Inert production is hindered by a wooden performance in a key role.
Jewish revenge stories are suddenly popping up everywhere. Onscreen, “Defiance” took the earnest action route, while “Inglourious Basterds” went for swaggering, tongue-in-cheek revisionism. “The Retributionists” aims instead for a reflective approach, but issue-drama is not the forte of playwright Daniel Goldfarb, known for lighter Jewish-identity explorations such as “Adam Baum and the Jew Movie” and “Modern Orthodox.” Nor is suspense one of the strengths of Leigh Silverman’s direction, at least not in this inert production, which is further hindered by a wooden performance in a key role.
Goldfarb’s soapy story of a romantically intertwined quartet of Jewish freedom fighters in the immediate aftermath of WWII was inspired by a 1946 incident, in which more than 2,000 German prisoners of war were poisoned by bread from a Nuremberg bakery glazed with arsenic. That clumsily executed plot turns out to be Plan B here, following the failure of a more ambitious scheme to claim “a German for every Jew” by lacing the national water supply with cyanide.
The playwright’s intention is perhaps to ponder the nature of terrorism and its consequences (a word used frequently, with the vocal equivalent of a highlighter), now as much as then, while weighing the more acquiescent alternative of simply living in proud defiance of persecution. But the play fails to build clarity or accumulate intellectual heft in its arguments; neither is it emotionally involving. “The Retributionists” is not quite as dramaturgically flat-footed as last season’s Holocaust drama, “Irena’s Vow,” but it doesn’t have that play’s meaty center of courage and self-sacrifice to compensate for its weaknesses.
Laden with exposition and laborious backgrounding, the talky action unfolds over five scenes set in a Paris hotel room, on a train heading into Germany and in the Nuremberg bake house, with a flashback to a forest during wartime and a coda on a kibbutz near Tel Aviv.
None of the four principal characters is drawn with much depth or consistency, but the big problem is Anika, whose moral compass shifts direction like the wind. She’s cold and manipulative, a ruthless pragmatist one minute; then gullible, lovestruck and needy the next. It would take a commanding stage actor to make much sense of her, and Margarita Levieva (“Adventureland”) is far from it. She alternates between stiff, uninflected readings and forced over-emoting in the role, pretty much bulldozing the dramatic texture every time she’s onstage and rarely connecting with anyone in the cast.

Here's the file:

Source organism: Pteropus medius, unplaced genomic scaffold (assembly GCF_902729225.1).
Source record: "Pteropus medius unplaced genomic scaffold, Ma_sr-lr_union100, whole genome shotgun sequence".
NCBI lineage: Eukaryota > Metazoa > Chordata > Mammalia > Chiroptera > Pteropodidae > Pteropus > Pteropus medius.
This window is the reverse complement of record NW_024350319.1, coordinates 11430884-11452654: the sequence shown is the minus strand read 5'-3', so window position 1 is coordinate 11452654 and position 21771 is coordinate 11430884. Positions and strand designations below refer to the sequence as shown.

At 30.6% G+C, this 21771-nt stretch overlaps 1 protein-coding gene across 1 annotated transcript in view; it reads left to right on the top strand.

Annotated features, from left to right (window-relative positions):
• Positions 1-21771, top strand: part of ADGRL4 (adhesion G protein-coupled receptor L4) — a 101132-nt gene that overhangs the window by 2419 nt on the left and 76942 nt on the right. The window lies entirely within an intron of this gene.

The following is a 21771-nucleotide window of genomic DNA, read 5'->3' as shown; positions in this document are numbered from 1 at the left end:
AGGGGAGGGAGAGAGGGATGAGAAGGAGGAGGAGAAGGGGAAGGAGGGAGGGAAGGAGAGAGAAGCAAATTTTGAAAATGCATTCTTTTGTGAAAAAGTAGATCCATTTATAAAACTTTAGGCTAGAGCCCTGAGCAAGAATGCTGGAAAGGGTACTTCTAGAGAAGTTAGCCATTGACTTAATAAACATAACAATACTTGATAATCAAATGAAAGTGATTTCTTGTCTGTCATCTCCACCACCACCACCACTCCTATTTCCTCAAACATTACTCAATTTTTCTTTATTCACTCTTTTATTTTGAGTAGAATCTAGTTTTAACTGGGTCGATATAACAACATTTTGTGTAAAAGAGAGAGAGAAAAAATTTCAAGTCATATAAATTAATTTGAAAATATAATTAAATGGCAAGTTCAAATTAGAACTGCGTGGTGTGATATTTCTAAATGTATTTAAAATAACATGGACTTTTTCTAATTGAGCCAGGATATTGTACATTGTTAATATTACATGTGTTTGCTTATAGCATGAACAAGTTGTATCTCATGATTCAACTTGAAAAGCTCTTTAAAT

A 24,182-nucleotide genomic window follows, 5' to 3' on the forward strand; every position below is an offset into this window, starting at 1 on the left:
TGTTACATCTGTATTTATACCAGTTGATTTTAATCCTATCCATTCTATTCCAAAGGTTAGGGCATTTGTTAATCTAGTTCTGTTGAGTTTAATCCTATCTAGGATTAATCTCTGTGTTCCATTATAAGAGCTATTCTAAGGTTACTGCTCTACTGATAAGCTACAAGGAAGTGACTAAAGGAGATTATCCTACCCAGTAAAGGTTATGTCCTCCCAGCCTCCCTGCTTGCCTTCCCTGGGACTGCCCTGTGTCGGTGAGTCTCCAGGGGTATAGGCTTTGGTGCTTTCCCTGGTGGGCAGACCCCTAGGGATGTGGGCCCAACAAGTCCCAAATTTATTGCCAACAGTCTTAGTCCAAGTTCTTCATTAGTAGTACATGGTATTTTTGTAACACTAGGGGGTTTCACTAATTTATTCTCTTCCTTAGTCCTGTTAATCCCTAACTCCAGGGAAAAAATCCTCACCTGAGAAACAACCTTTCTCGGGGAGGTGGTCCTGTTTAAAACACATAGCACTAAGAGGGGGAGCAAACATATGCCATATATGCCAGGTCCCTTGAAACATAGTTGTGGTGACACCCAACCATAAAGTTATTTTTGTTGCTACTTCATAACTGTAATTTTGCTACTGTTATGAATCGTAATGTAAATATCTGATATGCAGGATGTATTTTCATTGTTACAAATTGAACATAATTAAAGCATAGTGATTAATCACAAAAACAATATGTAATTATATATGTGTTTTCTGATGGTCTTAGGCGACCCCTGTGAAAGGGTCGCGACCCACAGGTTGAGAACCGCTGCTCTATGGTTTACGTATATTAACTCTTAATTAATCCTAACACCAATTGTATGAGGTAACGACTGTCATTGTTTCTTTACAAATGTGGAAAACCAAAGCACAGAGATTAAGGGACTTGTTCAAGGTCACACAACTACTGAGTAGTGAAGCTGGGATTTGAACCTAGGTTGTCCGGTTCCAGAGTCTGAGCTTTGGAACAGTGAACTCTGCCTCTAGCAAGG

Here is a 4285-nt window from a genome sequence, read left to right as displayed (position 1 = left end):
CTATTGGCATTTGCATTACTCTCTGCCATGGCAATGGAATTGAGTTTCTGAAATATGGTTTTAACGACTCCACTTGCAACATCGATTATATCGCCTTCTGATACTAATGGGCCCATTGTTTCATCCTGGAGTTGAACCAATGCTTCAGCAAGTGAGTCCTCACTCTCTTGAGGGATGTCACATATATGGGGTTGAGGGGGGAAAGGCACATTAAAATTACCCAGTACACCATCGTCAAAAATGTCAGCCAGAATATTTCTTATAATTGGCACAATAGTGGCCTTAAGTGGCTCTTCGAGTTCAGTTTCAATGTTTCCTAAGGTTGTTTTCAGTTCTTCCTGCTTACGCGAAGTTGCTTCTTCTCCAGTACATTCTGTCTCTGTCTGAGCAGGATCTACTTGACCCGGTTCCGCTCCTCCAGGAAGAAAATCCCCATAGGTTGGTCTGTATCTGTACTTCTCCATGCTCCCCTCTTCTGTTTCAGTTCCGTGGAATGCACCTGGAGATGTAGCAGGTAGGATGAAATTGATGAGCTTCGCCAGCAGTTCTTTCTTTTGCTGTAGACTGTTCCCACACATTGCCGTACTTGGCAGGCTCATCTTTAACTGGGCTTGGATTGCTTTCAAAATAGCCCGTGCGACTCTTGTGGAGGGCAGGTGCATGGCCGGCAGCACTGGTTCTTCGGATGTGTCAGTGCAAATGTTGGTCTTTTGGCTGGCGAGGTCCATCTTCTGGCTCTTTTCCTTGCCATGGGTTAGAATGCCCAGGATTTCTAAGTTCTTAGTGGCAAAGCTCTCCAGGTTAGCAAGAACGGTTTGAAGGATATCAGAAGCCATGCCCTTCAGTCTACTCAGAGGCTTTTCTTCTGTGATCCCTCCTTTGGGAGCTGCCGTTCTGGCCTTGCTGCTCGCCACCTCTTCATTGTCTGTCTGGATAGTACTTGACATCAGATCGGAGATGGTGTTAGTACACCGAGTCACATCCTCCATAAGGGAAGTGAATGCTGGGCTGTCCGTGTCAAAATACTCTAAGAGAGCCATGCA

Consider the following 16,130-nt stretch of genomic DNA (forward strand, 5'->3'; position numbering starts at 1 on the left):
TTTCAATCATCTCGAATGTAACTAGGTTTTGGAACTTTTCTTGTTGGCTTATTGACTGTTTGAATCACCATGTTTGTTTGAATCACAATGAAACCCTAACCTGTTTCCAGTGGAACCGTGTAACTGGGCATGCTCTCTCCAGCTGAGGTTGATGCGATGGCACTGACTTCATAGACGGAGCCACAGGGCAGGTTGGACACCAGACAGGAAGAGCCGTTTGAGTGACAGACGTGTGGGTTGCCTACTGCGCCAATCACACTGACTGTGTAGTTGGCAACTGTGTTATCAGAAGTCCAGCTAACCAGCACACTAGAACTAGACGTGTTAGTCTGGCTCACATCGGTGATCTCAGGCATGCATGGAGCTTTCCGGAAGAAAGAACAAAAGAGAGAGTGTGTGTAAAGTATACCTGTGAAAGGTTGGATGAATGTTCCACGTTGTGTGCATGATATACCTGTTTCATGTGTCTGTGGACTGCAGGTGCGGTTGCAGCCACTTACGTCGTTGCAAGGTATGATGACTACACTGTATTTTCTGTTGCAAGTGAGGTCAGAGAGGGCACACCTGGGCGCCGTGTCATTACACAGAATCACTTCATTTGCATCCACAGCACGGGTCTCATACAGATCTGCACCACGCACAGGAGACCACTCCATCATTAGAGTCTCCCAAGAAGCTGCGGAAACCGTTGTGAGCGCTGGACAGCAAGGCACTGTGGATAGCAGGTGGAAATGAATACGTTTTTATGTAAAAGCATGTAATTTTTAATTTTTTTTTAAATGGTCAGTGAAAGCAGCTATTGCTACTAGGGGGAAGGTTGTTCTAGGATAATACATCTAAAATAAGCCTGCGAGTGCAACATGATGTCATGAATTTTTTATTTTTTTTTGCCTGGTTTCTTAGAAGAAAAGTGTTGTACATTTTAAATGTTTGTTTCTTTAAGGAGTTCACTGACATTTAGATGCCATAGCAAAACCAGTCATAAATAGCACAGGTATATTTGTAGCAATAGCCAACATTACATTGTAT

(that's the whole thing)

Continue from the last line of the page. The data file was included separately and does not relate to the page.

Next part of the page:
The other leads are solid, particularly Cristin Milioti (“Stunning”) as the more tender-hearted, Zionist-leaning Dinchka, besotted with both Anika and Dov (Adam Driver), the visionary group leader who is as in love with his own oratorical skills as he is with the cause or either one of the women.
Romantic betrayals stack up against radical ones, with Jascha (Adam Rothenberg) ending up the sorriest point of the romantic quadrangle. The group’s best candidate for German infiltration thanks to his gentile looks, Jascha, like Dinchka, questions the validity of fixating on revenge rather than moving on, but his love for Anika makes him putty in her hands. It’s like “Munich” meets “Melrose Place,” only tedious.
Derek McLane’s stylish, minimal sets, Peter Kaczorowski’s noir-tinged lighting and Tom Kitt’s fretful interstitial music combine to evoke a 1940s movie-ish atmosphere, but Silverman’s direction is entirely without tension. However, the writing is mostly at fault, with dialogue that’s often too contemporary (“He kills me!”) and sometimes risibly melodramatic (“I want to get you pregnant on this train. This train heading into Germany. This train whose final destination is an enormous gas chamber.”)
All credibility is shot by the time we get to the bakery scene, in which the tone lurches into comedy with Lusia Strus and Rebecca Henderson as German workers who appear to have wandered in from a “Laverne and Shirley” rerun. But even without such head-scratching moments, this unconvincing play makes it hard to buy any of these phony characters as the impassioned would-be avengers of an attempted genocide.